BLACKSBURG, Va., January 25, 2007 – Researchers from the Virginia Bioinformatics Institute (VBI) recently gave invited talks at the International Plant and Animal Genome XV Conference. The conference, which was held on January 13-17, 2007, in San Diego, Calif., provides a forum to discuss recent developments and future plans for plant and animal genome projects.

VBI Associate Professor Christopher Lawrence presented a talk entitled, “The Alternaria brassicicola genome project: current status of annotation and applications for health-related research across host kingdoms.” During his talk he highlighted recent progress on the sequencing of the Alternaria brassicicola genome in collaboration with Washington University Genome Sequencing Center in St. Louis, Mo. In addition, he demonstrated how the genome sequence in combination with functional genomics technologies developed in his laboratory at VBI are already being used to identify Alternaria genes and proteins important for the development of diseases of plants (in particular Brassicas) and human airway disorders such as chronic sinus disease. This work is being done in collaboration with researchers at the Mayo Clinic, Rochester, Minn., and the University of Buffalo’s School of Medicine and Biomedical Sciences, Buffalo, N.Y.

VBI Professor Brett Tyler presented at three workshops covering large-insert DNA libraries and their applications, plant development and signal networks and host-microbe interactions. His talks focused on research on Phytophthora sojae, which is a serious root pathogen of soybean that has been developed as a model oomycete. His talks entitled “Integrated physical map and genome sequence of the soybean pathogen Phytophthora sojae reveals clustering of pathogenicity genes into regions of elevated genome fluidity,” and “Bioinformatics and functional genomics of pathogenicity in the soybean pathogen Phytophthora sojae,” described the identification of rapidly diversifying gene families that encode potential pathogenicity factors within the genome sequence of P. sojae. His talk entitled “Inference of gene networks controlling quantitative resistance in soybean against Phytophthora sojae,” described a collaboration with other researchers at VBI (Ina Hoeschele), Virginia Tech (Saghai Maroof) and Ohio State University (Anne Dorrance and Steve St. Martin) that is aimed at using genetical genomics to infer the genetic networks that control the responses of resistant and susceptible soybean plants to P. sojae infection.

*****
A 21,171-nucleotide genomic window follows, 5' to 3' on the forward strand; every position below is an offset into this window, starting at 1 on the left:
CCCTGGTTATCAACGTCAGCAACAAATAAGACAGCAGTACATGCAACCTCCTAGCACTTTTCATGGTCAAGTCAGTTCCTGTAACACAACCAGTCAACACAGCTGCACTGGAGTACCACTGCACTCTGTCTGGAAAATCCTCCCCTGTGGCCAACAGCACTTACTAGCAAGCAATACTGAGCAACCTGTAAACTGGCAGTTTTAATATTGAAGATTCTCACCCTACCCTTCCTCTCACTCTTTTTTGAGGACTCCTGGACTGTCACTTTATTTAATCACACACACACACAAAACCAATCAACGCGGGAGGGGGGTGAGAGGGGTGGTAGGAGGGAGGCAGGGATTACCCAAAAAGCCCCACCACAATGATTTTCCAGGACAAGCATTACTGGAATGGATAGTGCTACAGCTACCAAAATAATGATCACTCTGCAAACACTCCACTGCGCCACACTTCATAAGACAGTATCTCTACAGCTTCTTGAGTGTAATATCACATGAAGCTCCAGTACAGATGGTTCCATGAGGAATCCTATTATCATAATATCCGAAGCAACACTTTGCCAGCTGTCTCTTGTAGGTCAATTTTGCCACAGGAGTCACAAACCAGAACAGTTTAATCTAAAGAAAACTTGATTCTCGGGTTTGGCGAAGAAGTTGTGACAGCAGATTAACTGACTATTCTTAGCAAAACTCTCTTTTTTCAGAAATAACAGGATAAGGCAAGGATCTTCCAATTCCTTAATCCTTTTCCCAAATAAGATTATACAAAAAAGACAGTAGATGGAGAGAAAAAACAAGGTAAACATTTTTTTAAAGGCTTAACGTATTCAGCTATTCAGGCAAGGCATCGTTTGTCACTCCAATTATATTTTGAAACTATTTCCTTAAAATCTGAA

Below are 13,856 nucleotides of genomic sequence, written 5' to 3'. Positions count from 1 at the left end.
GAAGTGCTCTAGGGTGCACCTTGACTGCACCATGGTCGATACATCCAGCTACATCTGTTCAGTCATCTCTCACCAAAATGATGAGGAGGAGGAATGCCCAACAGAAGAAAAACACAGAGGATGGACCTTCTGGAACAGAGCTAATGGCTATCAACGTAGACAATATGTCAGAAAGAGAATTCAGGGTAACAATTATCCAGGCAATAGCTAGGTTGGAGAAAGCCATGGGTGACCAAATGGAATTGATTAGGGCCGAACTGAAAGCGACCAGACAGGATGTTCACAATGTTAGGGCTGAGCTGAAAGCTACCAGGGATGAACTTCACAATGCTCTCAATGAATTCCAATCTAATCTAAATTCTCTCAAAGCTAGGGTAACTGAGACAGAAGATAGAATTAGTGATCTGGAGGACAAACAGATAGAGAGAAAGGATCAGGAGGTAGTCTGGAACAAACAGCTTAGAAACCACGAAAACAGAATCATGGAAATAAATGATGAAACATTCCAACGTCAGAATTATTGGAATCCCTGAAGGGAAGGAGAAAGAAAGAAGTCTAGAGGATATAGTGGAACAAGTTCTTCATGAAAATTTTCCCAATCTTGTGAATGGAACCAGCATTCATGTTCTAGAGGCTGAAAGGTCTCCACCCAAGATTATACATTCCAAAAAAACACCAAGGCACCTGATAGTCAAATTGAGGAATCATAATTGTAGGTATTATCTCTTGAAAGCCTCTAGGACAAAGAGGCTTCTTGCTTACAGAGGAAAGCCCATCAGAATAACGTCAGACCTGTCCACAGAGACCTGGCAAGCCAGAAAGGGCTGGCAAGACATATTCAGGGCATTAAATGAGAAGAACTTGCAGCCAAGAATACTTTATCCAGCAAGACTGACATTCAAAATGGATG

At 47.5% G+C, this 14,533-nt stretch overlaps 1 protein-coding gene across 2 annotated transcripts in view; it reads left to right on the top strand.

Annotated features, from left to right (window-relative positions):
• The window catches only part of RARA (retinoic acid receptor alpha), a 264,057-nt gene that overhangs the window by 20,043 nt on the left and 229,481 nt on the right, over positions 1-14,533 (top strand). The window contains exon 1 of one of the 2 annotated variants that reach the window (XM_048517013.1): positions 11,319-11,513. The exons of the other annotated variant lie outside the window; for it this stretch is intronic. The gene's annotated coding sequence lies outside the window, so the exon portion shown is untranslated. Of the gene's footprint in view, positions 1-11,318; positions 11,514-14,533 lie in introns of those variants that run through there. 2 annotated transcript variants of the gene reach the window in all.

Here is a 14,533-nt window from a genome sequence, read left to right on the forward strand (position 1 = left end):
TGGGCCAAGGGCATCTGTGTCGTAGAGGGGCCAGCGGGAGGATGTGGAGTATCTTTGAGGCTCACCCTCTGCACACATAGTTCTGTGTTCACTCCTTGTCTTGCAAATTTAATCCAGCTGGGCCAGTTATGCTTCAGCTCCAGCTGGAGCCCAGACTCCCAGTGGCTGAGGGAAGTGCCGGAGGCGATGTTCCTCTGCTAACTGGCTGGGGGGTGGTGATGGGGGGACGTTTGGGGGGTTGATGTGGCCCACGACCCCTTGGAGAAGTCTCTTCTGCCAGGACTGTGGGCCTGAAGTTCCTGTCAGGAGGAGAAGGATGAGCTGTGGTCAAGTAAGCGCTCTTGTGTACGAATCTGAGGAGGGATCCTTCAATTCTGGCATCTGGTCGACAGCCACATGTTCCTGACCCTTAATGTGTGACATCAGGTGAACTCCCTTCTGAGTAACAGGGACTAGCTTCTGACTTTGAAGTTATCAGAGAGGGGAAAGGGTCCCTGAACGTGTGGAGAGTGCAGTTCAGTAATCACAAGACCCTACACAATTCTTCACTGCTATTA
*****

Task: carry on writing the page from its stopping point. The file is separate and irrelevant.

Trudy Torto-Alalibo, senior research associate and PAMGO project coordinator in Tyler’s research group, presented a talk entitled, “Plant-Associated Microbe Gene Ontology (PAMGO): A community resource of gene ontology terms describing gene products involved in microbe-host interactions.” The PAMGO consortium is a collaboration between VBI, Cornell University, North Carolina State University, the University of Wisconsin-Madison, the TIGR Division of the J.C. Venter Institute and the European Bioinformatics Institute in the United Kingdom. The consortium members work to develop clearly defined, controlled terms to describe the biology of a broad variety of microbe-host interactions.

Funding for all the work presented was provided by the National Science Foundation and the National Research Initiative of the United States Department of Agriculture Cooperative State Research, Education and Extension Service (USDA CSREES).

This year the conference included more than 70 workshops and sessions. Several agencies from the United States Department of Agriculture, the Rockefeller Foundation, the John Innes Center and the International Society for Plant Molecular Biology sponsored the conference.


Sarah Larkins

Published by Guest, January 24, 2007